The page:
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Ways to Use A Free Standing Mirror in Any Room

Time:2022-05-18| Author:Admin

While wooden mirrors have come a long way in terms of design, it's still a daunting task to default to a 48-inch x 12-inch wall space diagram as essentially equivalent to an empty frame. We've rounded up some of designers' smartest strategies for integrating floor-to-ceiling mirrors. These techniques will make the floor-to-ceiling mirror look like an intentional stylistic element in any room, from the living room to the bedroom and beyond.

The sitting room

Clever lean mirror decor ideas for living rooms are not limited to wall-to-wall mirrors. If you prefer to use a traditional free-standing floor-to-ceiling mirror, consider leaning it casually against a wall rather than opting for traditional hanging work. A completely transformative move, deftly leaning against the floor-to-ceiling mirror in the living room, creates a sense of deconstructed elegance and improvisational brilliance.

When it comes to installing a tilting floor-to-ceiling mirror in your living room, the sturdier your mirror, the better. Choose oversized mirrors with heavy frames to make your mirrors feel more like furniture. If your living room floor-to-ceiling mirror isn't a very personal piece by itself, try stacking it with a bench or a suitcase. Pushing a bench or box in front of a mirror helps make your room feel intentional and avoids any perception that you're using your living room as a temporary reserve space.

Over a Mantle

Hanging a full-length mirror from a cloak may seem unorthodox, but it can actually have an amazing effect. Every bit as classic as an oil portrait but more functional, floor-to-ceiling mirrors hanging from the mantle are a great way to extend the fireplace building and make the ceiling look enviable tall.

The mirror above the fireplace is the main place to experiment with different shapes of mirrors. If your living room is a bit lacking in design, an arched full-length mirror can bring a bit of architectural flair.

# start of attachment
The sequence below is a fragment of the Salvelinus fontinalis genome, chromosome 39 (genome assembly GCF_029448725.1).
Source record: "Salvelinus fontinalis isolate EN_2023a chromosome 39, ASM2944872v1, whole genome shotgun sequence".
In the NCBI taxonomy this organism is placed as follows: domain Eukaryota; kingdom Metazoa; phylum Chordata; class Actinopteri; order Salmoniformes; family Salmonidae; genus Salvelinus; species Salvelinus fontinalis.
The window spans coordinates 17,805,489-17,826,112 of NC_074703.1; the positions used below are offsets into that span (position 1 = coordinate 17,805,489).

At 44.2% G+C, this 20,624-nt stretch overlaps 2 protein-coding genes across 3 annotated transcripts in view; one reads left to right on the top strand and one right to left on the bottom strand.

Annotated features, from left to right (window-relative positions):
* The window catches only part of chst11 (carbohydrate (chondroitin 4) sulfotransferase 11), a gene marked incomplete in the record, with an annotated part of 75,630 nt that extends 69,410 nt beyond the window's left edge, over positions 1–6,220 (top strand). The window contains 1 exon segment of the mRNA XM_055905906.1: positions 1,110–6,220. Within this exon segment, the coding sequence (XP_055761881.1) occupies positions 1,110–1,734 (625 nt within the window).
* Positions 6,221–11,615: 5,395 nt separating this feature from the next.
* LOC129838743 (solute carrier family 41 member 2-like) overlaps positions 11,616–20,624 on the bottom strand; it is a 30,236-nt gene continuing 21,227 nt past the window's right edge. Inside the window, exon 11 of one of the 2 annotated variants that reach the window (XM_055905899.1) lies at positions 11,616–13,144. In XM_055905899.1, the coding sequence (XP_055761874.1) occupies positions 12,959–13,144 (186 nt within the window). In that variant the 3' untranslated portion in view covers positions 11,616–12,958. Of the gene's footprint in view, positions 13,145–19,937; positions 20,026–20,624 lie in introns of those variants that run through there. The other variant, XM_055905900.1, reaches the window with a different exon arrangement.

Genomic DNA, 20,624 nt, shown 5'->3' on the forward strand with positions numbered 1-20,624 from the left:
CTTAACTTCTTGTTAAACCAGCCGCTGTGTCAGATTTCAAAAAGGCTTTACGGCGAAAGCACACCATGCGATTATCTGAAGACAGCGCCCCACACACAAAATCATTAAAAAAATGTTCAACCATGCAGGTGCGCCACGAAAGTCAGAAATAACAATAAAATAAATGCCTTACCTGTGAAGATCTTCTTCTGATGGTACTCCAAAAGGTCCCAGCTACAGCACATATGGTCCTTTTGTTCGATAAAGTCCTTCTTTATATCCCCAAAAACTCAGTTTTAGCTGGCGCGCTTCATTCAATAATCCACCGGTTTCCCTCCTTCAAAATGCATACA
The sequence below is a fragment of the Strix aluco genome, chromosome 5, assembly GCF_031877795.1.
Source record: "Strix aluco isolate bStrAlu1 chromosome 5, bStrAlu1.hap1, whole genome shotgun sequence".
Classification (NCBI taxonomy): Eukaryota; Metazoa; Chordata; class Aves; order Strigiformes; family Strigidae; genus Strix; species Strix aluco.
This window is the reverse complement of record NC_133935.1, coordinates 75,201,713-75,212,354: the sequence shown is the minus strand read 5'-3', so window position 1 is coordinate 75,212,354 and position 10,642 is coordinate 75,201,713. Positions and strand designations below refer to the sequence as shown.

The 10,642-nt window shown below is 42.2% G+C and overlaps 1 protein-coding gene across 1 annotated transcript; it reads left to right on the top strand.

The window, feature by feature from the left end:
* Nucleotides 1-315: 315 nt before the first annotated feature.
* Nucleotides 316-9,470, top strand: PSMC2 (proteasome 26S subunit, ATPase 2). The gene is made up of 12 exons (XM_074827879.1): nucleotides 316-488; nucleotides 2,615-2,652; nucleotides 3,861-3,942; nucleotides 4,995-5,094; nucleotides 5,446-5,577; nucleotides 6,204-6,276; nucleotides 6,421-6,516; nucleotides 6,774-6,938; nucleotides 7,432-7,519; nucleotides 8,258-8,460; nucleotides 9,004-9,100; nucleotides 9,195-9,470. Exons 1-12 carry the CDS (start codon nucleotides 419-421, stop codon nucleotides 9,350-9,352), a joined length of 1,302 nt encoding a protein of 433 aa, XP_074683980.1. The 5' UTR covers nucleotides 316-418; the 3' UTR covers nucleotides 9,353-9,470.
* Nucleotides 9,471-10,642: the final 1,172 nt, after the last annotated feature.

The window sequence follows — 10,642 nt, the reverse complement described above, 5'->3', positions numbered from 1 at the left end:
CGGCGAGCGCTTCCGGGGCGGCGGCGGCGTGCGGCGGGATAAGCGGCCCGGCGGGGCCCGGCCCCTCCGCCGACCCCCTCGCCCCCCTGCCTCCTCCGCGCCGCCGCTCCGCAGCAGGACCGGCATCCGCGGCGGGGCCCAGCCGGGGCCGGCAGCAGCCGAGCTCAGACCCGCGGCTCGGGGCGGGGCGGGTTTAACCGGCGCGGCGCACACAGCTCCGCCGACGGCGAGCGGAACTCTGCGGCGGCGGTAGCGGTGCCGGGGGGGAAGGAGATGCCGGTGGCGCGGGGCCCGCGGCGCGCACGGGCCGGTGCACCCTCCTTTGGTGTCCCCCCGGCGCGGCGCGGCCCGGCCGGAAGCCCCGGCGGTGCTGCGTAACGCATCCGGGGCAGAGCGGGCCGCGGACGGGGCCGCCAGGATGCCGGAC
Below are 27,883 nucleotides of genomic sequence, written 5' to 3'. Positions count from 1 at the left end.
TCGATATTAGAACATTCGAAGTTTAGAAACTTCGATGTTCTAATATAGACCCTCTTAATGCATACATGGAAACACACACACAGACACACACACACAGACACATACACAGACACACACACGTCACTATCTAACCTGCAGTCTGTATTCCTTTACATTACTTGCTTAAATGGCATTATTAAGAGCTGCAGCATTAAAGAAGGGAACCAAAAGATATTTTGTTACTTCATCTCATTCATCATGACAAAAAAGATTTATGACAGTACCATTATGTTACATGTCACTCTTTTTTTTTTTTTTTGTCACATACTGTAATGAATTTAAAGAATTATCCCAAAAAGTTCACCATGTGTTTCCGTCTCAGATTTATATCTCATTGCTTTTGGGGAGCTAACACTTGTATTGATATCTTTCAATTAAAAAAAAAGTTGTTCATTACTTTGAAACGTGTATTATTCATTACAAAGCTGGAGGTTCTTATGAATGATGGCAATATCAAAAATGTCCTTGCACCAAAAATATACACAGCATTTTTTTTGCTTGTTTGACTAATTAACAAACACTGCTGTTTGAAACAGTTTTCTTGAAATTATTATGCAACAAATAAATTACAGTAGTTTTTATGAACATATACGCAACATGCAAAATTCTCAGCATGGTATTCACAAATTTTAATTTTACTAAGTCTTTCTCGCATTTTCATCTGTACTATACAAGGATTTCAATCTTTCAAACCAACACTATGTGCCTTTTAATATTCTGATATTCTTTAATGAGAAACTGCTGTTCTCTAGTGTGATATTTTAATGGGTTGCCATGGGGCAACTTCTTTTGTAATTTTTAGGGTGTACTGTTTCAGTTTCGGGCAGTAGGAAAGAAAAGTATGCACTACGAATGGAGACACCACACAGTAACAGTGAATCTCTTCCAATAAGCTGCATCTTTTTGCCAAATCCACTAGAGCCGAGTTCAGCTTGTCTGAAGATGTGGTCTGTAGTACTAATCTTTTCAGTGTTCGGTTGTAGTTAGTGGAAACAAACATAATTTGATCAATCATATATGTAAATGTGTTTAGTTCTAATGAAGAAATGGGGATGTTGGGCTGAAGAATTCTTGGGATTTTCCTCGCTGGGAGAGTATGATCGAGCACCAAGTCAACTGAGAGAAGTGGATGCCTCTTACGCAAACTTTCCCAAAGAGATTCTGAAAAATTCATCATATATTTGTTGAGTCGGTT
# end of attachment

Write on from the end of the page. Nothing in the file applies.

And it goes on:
The dining room

If your dining room is an accessory room off the kitchen, it may be equipped with nothing more than a window. Depending on the structure of your restaurant, this can make one side of the room feel heavier than the other, especially if there's no room to put a bookcase or buffet on the opposite wall. Instead of resorting to art, try placing a floor-to-ceiling mirror on the wall parallel to the window. Floor-to-ceiling mirrors not only provide balance, but also visually expand the space. Even if your dining room is not a proper room, but a divided space, using a floor-to-ceiling mirror on a single wall can work wonders.

Just as in the living room, the key to making floor-to-ceiling mirrors in the dining room is to get casual lean. Laid-back is the goal here, so look for chunky framed mirrors that won't be outdone by your cutlery or chandelier.

The bedroom

The bedroom may be a natural habitat for floor-to-ceiling mirrors, but considering one of them is still tricky, especially when you consider all the other bedroom necessities (like dressers and nightstands) that need to be considered. In order to avoid space tension, it is wise to reduce the floor mirror in the bedroom. Stick to a smaller profile mirror unless you have extra space.

As with full-length mirrors in living and dining rooms, more prominent full-length mirrors in bedrooms will increase the style quota of your room. Avoid full-body framed mirrors that feel too simple, unless your room has taken a turn for style hedonism. Remember: Unless hidden in a closet or behind a door, floor-to-ceiling mirrors are almost always an opportunity for maximum impact.

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